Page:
The biggest pointer I’ve learned is when you critique a manuscript, you should read it first, clear thru – out loud, and then just walk away and think it through before writing down anything or making any definitive comments.  And not just for five minutes.  Maybe a few hours – maybe a day.  Think about it.  Did you like the story?  Did you not like the story?  What is the biggest thing that sticks with you even hours later? Of course that’s not possible if you are in a sit-down group, face to face, but most critiquing seems to occur online these days and gives us ample opportunity to do that.

When you receive a critique, it’s important to do that same thing.  Read it…. Try not to let your feathers get ruffled…. Get up, walk away….  Come back to it later.  I’ve often taken something personal the first time I’ve read a manuscript critique of my work only to come back later and think, “Oh…. I see… yes, they are right about that.”  Take time to digest it instead of feeling those first moments of conflict within yourself because of that reluctance to change what you have spent hours creating.

I also, this month, have taken the opportunity to send a manuscript into this amazing blog site hosted by published children’s authors:  Rate Your Story.  It’s a little nerve-racking waiting to hear back…  I must keep in mind, whether the manuscript rates well or not, it’s a learning process.  It’s a process to make my writing stronger.

So what are your thoughts on the critique process?  Is there a source you like to use?  A service you like to use?  Please share with me and my readers!

 

 

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Well it's near the end of the year, so I thought I'd just write today about.... My Writing... and where I'm at with it.  Hopefully a year from now I can look back at this post and say, WOW!  Look at you!!!

Actually, I say that to myself today because 2 months ago I wasn't anywhere close to where I'm at today with my writing!  And I wouldn't have believed anyone that would have told me that I would accomplish this:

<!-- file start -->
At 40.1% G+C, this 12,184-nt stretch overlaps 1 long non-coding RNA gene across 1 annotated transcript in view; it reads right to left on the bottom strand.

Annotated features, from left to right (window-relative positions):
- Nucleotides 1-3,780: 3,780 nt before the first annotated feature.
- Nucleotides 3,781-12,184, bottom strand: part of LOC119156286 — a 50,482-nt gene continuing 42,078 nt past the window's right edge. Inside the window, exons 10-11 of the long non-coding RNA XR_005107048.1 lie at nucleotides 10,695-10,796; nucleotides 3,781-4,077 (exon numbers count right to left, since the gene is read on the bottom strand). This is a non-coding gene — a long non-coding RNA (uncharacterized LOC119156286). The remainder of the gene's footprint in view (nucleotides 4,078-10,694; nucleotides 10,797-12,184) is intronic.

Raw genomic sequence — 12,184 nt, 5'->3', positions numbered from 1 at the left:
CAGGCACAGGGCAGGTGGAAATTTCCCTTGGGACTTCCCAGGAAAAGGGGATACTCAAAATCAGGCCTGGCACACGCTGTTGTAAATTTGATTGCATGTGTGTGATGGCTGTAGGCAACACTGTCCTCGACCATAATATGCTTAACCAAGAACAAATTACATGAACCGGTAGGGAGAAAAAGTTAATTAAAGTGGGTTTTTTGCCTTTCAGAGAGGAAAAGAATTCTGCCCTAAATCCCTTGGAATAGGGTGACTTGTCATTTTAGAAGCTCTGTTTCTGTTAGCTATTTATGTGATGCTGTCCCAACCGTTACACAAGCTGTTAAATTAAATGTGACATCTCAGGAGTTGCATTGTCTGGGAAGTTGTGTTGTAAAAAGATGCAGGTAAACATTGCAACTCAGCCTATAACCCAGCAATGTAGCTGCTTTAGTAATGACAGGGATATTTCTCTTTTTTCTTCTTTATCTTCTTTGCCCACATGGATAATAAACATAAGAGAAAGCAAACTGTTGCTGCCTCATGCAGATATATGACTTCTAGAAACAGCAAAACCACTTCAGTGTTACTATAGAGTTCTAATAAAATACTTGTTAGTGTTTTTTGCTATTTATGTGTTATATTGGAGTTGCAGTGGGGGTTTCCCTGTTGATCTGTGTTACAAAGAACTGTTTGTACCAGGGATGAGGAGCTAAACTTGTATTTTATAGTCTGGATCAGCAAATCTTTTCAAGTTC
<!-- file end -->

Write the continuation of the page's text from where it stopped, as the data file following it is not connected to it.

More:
• Become a member of SCBWI!!!
  • Participate in PiBoIdMo and end with 38 ideas!!!
  • Establish a three hour block of writing time that's JUST for me to spend on creative writing (picture books, etc.) each week!!! ( Thank you to our beloved neighbor for her time with my little guy)
  • Write three brand new manuscripts!!!
  • Get 5 people to give me critiques on the first manuscript!!!
  • Drag out all of my old writing materials and dust them off (cough, cough)!!!
  • Re-read and revise one of those old manuscripts!!!
  • Be given (by my supportive husband) and start reading the 2014  Children's Writer's & Illustrator's Market!!!
  • Be given (again by my supportive husband) and start reading  Writing Picture Books: A Hands On Guide From Story Creation to Publication by Ann Whitford Paul!!!
  • Be writing post #117 on this blog!!!
  • Have 67 followers!!!  A BIG thank you to all of you....especially those that give me feedback!  I love your comments!
  • Feel Accomplished and Motivated!!!  🙂

To my fellow writer's out there.... I hope you are feeling just as accomplished yourselves... if not, DON"T GIVE UP HOPE!!!  It's amazing what can happen in just a short amount of time!  Keep your head up and your pencils (fingers) to the paper (keyboard)!!!

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PiBoIdMo is over.     🙁

But I am soooo glad I discovered it at just the right time!!

It was an awesome month!

PiBoIdMo, as I stated at the beginning of November, is Picture Book Idea Month.  PiBoIdMo challanges the children's writer to come up with 30 picture book ideas.  I took on the challange and ran with it!

Not only did I have  38  ideas by November 30th but I was once again a member of SCBWI and I also had 2 complete manuscripts...still in rough draft form and I have no idea where to send them off to when I feel they are finished but, hey, that's a LOT more than I had over a month ago!!!   🙂

I'm also trying to find some critique partners.  I had three people take a look at one manuscript which was in a very rough form and it helped me refine the idea and get it headed in a better direction. My husband also bought me the 2014 Children's Book Writer's and Illustrators Guide so I can start getting a handle on what publishers are looking for in manuscripts these days.

I'm really excited to be writing again!  Can you tell?

Anyone else out there do PiBoIdMo?  How did you do?